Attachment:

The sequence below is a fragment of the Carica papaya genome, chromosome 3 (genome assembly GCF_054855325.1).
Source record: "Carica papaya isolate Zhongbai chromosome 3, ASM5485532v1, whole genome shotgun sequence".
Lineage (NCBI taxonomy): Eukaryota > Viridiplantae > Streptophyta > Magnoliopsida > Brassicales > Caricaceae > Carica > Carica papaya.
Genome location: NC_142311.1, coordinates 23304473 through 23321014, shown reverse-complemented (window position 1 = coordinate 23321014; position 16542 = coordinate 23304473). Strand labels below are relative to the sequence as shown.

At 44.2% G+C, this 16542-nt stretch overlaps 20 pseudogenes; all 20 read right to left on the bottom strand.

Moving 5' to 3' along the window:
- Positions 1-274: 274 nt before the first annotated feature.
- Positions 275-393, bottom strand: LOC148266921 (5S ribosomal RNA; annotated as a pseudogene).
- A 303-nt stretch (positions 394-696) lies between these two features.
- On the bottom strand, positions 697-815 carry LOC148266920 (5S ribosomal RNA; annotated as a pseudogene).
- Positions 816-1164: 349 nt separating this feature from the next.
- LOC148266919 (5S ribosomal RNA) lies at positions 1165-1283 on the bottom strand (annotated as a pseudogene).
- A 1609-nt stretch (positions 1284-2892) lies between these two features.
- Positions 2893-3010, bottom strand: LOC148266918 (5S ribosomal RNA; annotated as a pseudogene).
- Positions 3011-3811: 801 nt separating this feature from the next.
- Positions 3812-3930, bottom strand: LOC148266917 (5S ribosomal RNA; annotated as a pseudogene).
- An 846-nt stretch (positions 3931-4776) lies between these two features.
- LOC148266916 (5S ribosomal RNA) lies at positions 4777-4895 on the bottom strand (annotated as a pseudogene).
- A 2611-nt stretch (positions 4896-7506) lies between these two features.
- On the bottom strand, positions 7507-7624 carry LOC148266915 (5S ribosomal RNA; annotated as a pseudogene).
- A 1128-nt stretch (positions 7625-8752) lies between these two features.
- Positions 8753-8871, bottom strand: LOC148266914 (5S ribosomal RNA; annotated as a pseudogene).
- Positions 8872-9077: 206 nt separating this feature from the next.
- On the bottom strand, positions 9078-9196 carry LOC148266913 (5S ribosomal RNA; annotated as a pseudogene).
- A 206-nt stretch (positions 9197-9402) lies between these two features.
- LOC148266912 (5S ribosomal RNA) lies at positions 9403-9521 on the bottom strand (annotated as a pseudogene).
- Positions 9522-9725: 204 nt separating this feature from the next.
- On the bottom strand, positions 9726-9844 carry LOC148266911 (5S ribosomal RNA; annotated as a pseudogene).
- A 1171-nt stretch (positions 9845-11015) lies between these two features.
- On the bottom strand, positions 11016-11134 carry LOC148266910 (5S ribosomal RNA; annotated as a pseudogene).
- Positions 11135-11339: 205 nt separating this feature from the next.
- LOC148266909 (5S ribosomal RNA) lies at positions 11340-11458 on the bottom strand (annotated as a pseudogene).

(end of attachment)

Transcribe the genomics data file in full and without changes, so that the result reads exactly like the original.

The sequence below is a fragment of the Carica papaya genome, chromosome 3 (genome assembly GCF_054855325.1).
Source record: "Carica papaya isolate Zhongbai chromosome 3, ASM5485532v1, whole genome shotgun sequence".
Lineage (NCBI taxonomy): Eukaryota > Viridiplantae > Streptophyta > Magnoliopsida > Brassicales > Caricaceae > Carica > Carica papaya.
Genome location: NC_142311.1, coordinates 23304473 through 23321014, shown reverse-complemented (window position 1 = coordinate 23321014; position 16542 = coordinate 23304473). Strand labels below are relative to the sequence as shown.

At 44.2% G+C, this 16542-nt stretch overlaps 20 pseudogenes; all 20 read right to left on the bottom strand.

Moving 5' to 3' along the window:
- Positions 1-274: 274 nt before the first annotated feature.
- Positions 275-393, bottom strand: LOC148266921 (5S ribosomal RNA; annotated as a pseudogene).
- A 303-nt stretch (positions 394-696) lies between these two features.
- On the bottom strand, positions 697-815 carry LOC148266920 (5S ribosomal RNA; annotated as a pseudogene).
- Positions 816-1164: 349 nt separating this feature from the next.
- LOC148266919 (5S ribosomal RNA) lies at positions 1165-1283 on the bottom strand (annotated as a pseudogene).
- A 1609-nt stretch (positions 1284-2892) lies between these two features.
- Positions 2893-3010, bottom strand: LOC148266918 (5S ribosomal RNA; annotated as a pseudogene).
- Positions 3011-3811: 801 nt separating this feature from the next.
- Positions 3812-3930, bottom strand: LOC148266917 (5S ribosomal RNA; annotated as a pseudogene).
- An 846-nt stretch (positions 3931-4776) lies between these two features.
- LOC148266916 (5S ribosomal RNA) lies at positions 4777-4895 on the bottom strand (annotated as a pseudogene).
- A 2611-nt stretch (positions 4896-7506) lies between these two features.
- On the bottom strand, positions 7507-7624 carry LOC148266915 (5S ribosomal RNA; annotated as a pseudogene).
- A 1128-nt stretch (positions 7625-8752) lies between these two features.
- Positions 8753-8871, bottom strand: LOC148266914 (5S ribosomal RNA; annotated as a pseudogene).
- Positions 8872-9077: 206 nt separating this feature from the next.
- On the bottom strand, positions 9078-9196 carry LOC148266913 (5S ribosomal RNA; annotated as a pseudogene).
- A 206-nt stretch (positions 9197-9402) lies between these two features.
- LOC148266912 (5S ribosomal RNA) lies at positions 9403-9521 on the bottom strand (annotated as a pseudogene).
- Positions 9522-9725: 204 nt separating this feature from the next.
- On the bottom strand, positions 9726-9844 carry LOC148266911 (5S ribosomal RNA; annotated as a pseudogene).
- A 1171-nt stretch (positions 9845-11015) lies between these two features.
- On the bottom strand, positions 11016-11134 carry LOC148266910 (5S ribosomal RNA; annotated as a pseudogene).
- Positions 11135-11339: 205 nt separating this feature from the next.
- LOC148266909 (5S ribosomal RNA) lies at positions 11340-11458 on the bottom strand (annotated as a pseudogene).